Total protein lysate was prepared with RIPA buffer (20 mM Tris-HCl (pH 7.6), 150 mM NaCl, 1 mM EDTA, 0.1% SDS, 1% NP-40) in the presence of a protease inhibitor cocktail (Sigma-Aldrich). The protein lysate (5 μg/lane) was separated by 12% SDS-PAGE and transferred to a PVDF membrane (Immobilon, Millipore, Bedford, MA). After blocking, UCHL1 was detected by anti-UCHL1 primary antibody (1:500 dilution, Biogenesis, England). After washing, the membrane was incubated with the secondary antibody (1:5,000 dilution) affinity-purified rabbit antibody to IgG conjugated with peroxidase (Chemicon International, Temecula, CA). The specific complexes were visualized using ECL (Amersham Biosciences).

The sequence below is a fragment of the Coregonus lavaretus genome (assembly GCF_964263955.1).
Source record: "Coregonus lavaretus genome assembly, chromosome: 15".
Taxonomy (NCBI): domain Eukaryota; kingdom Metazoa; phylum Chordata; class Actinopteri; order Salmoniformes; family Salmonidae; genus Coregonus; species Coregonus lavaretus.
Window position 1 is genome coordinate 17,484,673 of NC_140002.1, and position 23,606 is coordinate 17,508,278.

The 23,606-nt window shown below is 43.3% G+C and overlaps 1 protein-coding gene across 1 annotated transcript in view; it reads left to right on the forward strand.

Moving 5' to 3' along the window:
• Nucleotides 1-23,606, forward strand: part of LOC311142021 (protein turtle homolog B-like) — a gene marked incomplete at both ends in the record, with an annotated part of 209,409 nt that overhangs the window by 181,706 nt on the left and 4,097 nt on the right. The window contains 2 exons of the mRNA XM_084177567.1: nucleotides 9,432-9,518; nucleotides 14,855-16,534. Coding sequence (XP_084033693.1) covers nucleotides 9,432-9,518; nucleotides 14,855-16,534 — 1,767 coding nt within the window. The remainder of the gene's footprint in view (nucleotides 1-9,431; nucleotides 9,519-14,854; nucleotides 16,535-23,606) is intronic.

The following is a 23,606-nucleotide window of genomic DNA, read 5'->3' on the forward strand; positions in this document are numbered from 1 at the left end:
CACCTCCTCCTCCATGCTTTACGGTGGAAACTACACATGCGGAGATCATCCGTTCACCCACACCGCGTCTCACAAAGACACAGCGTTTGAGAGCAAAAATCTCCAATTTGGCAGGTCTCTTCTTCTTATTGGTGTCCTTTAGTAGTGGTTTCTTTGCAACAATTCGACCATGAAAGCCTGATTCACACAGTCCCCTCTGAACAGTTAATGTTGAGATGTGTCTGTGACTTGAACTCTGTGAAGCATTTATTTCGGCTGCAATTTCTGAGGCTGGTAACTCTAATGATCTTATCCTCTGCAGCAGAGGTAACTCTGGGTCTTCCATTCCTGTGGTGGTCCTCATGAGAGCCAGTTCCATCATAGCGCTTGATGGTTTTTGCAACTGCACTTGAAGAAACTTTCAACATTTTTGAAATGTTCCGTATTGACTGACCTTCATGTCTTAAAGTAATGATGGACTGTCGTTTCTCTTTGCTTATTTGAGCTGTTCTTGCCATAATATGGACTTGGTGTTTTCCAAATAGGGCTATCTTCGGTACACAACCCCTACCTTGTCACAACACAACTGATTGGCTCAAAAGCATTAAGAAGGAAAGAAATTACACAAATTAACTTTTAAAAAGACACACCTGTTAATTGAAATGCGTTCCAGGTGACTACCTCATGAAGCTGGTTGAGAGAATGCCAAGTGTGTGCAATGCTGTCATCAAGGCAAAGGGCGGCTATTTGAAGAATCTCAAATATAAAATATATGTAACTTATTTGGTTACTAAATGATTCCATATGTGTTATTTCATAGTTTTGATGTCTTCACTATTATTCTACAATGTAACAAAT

Identification of genes upregulated by 5-aza-dC in HCT116 colon cancer cell line
GeneChip analysis was performed using HCT116 human colon cancer cells before and after 5-aza-dC treatment. Among the 14,500 known genes, we identified 7 genes that were upregulated (≥8-fold) by 5-aza-dC treatment and expressed at high levels (signal intensity ≥ 1,000) after 5-aza-dC treatment (Table 1). Genes located on the X chromosome and cancer testis antigens, such as MAGE and GAGE, were excluded. Among the 7 genes, 5 genes had CpG islands in their putative promoter regions. UCHL1 was known to be involved in regulation of cellular ubiquitination,17, 18 and since disturbance in ubiquitination is deeply involved in human cancers,19 we decided to focus our analysis on the UCHL1 gene.
Table I. Genes Whose Expression Increased IN 5-aza-dC-Treated HCT116
Signal log ratio